We hope you enjoyed the story you just read. It’s just one of many examples of incisive, deeply-reported journalism we publish—journalism that shifts the needle on important issues, uncovers malfeasance and corruption, and uplifts voices and perspectives that often go unheard in mainstream media. For nearly 160 years, The Nation has spoken truth to power and shone a light on issues that would otherwise be swept under the rug.

In a critical election year as well as a time of media austerity, independent journalism needs your continued support. The best way to do this is with a recurring donation. This month, we are asking readers like you who value truth and democracy to step up and support The Nation with a monthly contribution. We call these monthly donors Sustainers, a small but mighty group of supporters who ensure our team of writers, editors, and fact-checkers have the resources they need to report on breaking news, investigative feature stories that often take weeks or months to report, and much more.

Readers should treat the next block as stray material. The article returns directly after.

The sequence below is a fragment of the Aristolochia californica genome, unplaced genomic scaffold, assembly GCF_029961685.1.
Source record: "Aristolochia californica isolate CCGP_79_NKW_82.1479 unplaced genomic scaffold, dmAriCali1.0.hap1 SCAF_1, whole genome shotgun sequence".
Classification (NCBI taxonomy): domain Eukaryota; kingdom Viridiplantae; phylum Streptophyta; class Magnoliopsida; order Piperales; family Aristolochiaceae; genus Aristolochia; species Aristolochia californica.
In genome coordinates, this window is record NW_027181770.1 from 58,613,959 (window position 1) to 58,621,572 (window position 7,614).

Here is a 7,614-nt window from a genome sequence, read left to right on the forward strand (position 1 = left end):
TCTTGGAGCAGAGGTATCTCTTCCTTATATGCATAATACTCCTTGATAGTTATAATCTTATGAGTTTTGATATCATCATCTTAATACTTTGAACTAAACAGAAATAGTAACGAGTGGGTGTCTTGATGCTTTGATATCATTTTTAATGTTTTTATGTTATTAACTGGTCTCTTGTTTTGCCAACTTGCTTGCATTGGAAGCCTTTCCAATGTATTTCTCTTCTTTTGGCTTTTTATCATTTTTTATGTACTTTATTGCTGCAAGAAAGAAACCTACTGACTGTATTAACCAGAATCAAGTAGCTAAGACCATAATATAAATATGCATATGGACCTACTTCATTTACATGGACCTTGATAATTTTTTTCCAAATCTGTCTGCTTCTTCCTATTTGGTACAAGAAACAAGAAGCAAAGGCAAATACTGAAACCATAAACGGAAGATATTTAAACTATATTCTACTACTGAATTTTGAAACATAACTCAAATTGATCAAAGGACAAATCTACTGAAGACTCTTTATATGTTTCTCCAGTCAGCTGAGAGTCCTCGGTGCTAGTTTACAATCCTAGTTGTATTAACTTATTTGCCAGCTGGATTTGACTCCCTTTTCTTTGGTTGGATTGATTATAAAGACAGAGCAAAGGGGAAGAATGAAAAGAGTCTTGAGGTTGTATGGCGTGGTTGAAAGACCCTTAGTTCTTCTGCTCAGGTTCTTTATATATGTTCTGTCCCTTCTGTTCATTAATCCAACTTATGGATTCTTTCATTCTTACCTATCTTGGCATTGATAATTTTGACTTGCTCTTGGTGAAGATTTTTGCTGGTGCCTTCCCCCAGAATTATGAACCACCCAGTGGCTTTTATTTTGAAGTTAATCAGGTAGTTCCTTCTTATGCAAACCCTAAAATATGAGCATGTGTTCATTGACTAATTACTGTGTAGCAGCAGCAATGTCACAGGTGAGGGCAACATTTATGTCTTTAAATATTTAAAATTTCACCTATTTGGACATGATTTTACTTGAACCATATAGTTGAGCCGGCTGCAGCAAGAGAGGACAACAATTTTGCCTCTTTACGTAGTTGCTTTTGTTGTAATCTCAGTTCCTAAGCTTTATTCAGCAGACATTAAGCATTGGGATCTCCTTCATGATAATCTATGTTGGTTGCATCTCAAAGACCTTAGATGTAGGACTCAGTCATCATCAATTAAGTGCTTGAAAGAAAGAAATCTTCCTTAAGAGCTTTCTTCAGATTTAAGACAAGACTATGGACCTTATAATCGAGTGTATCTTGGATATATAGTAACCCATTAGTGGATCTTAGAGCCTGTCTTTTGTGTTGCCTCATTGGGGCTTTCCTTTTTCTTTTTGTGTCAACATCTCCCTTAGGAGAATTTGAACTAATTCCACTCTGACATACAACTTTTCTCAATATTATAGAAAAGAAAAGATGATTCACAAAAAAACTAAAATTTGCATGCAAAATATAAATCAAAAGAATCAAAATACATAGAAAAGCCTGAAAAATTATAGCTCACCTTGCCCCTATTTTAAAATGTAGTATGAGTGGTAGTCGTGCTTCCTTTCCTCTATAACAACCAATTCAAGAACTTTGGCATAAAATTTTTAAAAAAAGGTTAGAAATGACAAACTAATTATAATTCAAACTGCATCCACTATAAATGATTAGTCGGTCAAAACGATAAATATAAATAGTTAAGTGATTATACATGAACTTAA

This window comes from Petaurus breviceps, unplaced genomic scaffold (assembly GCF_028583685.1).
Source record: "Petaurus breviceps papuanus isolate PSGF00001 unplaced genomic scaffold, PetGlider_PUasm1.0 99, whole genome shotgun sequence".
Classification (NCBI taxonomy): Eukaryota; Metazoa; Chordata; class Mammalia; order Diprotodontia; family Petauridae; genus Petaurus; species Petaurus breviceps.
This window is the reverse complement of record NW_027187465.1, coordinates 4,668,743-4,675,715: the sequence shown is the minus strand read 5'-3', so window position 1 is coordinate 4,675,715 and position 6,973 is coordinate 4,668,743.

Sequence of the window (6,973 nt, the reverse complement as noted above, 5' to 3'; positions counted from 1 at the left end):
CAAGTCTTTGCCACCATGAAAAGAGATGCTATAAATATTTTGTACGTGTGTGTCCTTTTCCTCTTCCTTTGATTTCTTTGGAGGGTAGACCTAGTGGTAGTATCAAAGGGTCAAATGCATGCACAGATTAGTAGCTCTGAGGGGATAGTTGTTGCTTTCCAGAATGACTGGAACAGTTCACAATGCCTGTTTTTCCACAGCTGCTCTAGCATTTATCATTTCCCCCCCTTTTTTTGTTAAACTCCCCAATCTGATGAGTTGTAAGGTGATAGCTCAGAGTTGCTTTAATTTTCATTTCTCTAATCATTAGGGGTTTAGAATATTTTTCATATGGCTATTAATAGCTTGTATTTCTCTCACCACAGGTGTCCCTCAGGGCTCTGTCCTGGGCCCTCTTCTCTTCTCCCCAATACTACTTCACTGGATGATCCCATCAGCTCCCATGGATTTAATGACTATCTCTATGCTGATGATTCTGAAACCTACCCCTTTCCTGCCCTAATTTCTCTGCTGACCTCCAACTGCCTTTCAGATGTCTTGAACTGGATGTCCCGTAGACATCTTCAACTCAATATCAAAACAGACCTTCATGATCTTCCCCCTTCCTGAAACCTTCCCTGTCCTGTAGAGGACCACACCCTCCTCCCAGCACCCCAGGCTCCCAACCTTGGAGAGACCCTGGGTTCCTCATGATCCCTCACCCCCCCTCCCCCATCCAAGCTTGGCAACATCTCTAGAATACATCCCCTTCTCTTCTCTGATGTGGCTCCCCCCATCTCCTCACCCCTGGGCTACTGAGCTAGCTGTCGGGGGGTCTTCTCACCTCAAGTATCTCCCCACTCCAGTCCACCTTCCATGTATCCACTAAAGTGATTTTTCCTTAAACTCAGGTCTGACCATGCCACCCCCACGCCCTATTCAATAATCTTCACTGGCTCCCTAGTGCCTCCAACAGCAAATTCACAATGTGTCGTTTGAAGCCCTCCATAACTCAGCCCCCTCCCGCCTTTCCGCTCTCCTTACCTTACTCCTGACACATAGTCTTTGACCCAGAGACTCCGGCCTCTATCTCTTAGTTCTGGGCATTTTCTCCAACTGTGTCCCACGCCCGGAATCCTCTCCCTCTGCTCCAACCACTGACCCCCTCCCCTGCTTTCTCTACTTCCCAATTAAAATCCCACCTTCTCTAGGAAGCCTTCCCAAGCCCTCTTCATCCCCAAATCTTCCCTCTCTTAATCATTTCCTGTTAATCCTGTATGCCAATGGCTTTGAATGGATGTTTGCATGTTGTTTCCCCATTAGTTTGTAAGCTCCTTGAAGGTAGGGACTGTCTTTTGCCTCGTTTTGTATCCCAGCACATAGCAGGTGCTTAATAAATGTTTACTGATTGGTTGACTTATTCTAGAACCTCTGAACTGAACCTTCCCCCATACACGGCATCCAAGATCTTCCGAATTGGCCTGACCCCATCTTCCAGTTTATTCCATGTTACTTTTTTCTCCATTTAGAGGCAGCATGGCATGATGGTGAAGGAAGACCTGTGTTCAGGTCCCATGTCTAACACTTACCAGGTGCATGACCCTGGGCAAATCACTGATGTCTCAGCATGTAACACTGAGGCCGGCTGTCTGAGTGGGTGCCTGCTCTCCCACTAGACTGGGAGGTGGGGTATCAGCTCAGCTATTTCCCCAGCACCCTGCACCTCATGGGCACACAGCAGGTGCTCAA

There’s a lot to talk about in the coming months, from the presidential election and Supreme Court battles to the fight for bodily autonomy. We’ll cover all these issues and more, but this is only made possible with support from sustaining donors. Donate today—any amount you can spare each month is appreciated, even just the price of a cup of coffee.

The Nation does not bow to the interests of a corporate owner or advertisers—we answer only to readers like you who make our work possible. Set up a recurring donation today and ensure we can continue to hold the powerful accountable.

Thank you for your generosity.

Ad Policy